As a social entrepreneur, I often host workshops and courses for working professionals. During each of these events, I ask participants to form groups and come up with their top five traits of an ideal leader. The most common traits they come up with include: empathetic, compassionate, inspirational, effective communicator and confident. Interestingly, the common traits most people attribute to the ‘ideal leader’ are all elements of emotional intelligence.
As an educator and training professional, I often wonder whether empathy and compassion can be taught – and if so, how we can teach our learners to become more confident in their skills as they move forward in their careers.
For young professionals, cultivating emotional resiliency is often overlooked in favour of hard skills. John Austin, Executive Director of Student Affairs at Ryerson University, says that if more people understood the concept of emotional intelligence, they would also recognize its importance. He says that being emotionally intelligent is just as essential to career success as professional and technical skills.
Our emotional intelligence has an impact on how we act, react, and interact in any given situation. How we process our emotions shapes how we perceive and express ourselves to others. It also impacts our relationships, the decisions that we make, and how well we are able to cope with stress. Being emotionally intelligent is about using our emotions in the most effective way on a daily basis.
“Humanity is required in our professional lives,” says Austin. “Those essential skills – things like resilience, self-awareness, independence, empathy, and positive mindset – are critical.”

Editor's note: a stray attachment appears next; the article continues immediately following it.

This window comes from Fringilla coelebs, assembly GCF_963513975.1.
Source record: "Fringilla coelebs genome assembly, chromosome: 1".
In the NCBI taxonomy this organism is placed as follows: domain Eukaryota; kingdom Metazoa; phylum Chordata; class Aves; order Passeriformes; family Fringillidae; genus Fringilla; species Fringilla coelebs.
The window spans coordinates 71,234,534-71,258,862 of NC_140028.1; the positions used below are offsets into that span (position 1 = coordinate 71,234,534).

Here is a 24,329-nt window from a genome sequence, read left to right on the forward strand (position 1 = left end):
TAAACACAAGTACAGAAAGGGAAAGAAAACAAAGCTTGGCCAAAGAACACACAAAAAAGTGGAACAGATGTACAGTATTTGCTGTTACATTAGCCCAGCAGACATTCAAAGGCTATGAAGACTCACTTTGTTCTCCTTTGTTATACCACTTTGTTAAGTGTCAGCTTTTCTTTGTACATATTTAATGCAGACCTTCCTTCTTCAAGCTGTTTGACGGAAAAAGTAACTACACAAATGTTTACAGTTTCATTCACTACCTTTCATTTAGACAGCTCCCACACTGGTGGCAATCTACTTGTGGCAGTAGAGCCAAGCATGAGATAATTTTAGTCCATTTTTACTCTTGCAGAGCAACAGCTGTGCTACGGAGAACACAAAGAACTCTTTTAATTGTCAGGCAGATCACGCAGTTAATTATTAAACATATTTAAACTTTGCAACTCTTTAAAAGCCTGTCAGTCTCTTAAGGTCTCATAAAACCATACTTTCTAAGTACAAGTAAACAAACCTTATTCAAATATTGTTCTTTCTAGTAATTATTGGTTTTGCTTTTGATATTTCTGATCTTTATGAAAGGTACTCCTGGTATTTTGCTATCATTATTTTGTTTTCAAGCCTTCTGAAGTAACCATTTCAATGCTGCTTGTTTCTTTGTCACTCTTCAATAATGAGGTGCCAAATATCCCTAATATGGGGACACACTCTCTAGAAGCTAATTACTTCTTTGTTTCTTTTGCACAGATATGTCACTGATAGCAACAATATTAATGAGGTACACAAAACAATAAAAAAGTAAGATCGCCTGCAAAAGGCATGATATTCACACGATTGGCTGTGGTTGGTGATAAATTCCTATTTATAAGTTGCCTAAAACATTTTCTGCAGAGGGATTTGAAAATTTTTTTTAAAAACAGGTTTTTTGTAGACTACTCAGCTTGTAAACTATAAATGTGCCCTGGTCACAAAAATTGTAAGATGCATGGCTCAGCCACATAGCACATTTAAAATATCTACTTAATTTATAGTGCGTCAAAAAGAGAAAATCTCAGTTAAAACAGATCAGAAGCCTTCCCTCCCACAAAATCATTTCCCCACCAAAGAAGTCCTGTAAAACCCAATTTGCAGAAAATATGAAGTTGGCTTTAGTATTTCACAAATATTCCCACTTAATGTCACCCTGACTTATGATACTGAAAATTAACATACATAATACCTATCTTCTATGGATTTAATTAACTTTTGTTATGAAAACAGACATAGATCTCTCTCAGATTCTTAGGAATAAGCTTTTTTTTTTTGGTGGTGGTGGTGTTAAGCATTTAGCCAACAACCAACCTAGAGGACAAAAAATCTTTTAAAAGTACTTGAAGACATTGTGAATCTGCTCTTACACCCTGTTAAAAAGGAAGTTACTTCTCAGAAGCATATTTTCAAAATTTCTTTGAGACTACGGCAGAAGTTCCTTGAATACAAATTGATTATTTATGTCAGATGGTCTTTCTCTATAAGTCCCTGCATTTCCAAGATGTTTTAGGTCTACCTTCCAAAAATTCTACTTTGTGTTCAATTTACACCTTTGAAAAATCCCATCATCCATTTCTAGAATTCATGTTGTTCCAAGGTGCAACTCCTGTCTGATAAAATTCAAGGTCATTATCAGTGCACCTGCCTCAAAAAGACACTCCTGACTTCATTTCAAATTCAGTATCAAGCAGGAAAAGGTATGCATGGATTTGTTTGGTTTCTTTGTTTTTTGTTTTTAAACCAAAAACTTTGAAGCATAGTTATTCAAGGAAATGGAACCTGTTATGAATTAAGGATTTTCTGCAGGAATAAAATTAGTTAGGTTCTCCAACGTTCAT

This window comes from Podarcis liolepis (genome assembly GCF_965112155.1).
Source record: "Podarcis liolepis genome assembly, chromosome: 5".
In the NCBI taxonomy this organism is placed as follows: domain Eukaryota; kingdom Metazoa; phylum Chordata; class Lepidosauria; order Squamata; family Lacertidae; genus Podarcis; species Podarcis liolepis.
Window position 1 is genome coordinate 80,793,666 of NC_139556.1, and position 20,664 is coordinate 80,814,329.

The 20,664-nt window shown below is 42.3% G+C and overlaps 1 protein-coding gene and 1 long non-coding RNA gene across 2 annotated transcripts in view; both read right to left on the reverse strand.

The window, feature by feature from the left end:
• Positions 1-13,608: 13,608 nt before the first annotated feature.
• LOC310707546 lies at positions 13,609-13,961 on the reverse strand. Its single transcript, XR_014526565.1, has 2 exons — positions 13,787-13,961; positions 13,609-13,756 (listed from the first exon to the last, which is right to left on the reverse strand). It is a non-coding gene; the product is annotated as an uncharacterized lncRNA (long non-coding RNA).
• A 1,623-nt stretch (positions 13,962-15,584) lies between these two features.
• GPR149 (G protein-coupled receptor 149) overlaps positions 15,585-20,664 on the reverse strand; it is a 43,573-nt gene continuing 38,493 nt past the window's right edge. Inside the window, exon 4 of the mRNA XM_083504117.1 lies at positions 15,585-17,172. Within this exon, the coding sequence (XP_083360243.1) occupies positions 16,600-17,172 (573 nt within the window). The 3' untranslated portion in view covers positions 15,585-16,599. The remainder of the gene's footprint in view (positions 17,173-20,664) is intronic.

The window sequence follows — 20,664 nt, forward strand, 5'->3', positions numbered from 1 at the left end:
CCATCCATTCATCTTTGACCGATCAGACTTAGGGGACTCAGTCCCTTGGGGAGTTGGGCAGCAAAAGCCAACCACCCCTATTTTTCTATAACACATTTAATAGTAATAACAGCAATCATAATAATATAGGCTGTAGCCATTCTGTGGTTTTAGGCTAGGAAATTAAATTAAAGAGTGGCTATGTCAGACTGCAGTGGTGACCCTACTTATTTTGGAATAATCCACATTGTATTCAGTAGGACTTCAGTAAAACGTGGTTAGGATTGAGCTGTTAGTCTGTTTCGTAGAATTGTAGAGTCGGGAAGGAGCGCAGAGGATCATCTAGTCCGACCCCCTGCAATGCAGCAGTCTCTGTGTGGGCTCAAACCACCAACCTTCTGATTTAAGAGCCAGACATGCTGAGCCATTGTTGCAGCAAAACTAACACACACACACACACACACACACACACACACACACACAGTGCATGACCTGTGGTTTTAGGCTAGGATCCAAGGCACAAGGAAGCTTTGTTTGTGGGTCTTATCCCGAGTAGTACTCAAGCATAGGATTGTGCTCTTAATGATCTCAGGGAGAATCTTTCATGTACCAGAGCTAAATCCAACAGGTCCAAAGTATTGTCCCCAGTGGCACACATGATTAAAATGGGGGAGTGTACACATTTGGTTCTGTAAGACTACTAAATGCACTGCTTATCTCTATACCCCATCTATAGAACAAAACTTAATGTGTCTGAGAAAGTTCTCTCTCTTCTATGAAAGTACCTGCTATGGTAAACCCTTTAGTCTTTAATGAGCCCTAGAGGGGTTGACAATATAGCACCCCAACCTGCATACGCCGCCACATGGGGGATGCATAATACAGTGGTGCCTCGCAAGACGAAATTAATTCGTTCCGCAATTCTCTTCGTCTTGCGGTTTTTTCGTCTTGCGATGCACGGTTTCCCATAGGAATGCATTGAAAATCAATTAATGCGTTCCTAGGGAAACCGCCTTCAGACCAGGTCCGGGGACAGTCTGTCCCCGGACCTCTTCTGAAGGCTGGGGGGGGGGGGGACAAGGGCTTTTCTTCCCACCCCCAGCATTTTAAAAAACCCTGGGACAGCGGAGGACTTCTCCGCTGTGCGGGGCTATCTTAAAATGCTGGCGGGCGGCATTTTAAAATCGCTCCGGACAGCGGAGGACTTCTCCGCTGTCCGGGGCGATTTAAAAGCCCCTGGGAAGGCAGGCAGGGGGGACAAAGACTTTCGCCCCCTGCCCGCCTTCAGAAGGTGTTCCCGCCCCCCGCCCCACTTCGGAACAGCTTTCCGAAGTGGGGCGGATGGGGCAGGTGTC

It’s necessary to create pathways that help build awareness. However, accessibility to programs for young professionals is limited. The online master class, Developing Emotional Intelligence for Professionals, was created to help young professionals develop their emotional resiliency and leadership capacity in a manner that is accessible, digestible, and encouraging of reflective practice. It provides them with an opportunity to learn about the 15 competencies of emotional intelligence, develop strategies to leverage their strengths, and manage areas they need to improve.
This type of development requires heightened self-awareness which relies on authentic reflection and deep introspection. “[At Ryerson University,] we attempt to create a culture where students can take time to reflect on what they’ve learned and how that learning has changed their perspective on the world,” says Austin, “When you can articulate how learning has contributed to your evolution as a person, you become a much more attractive candidate to employers.”
By engaging in reflection, we make meaning out of our experiences. We can process our surroundings more effectively, understand why we process it the way we do, and give ourselves the space to identify our emotional triggers. From understanding our own inner workings, we can also begin to understand others through a lens of empathy and compassion. This can benefit professionals at any stage in their career.
“It is not enough for us to encourage and expect emotional intelligence competency from our students and young professionals,” says Austin. ”We must make sure all members of our organizations and institutions are provided the education and resources necessary for building these skills.”
Commitment from organizations and institutions will provide professionals with the tools they need to navigate through their career and develop leadership potential. For young professionals, connecting these competencies to long-term success – both personally and professionally – is just as important.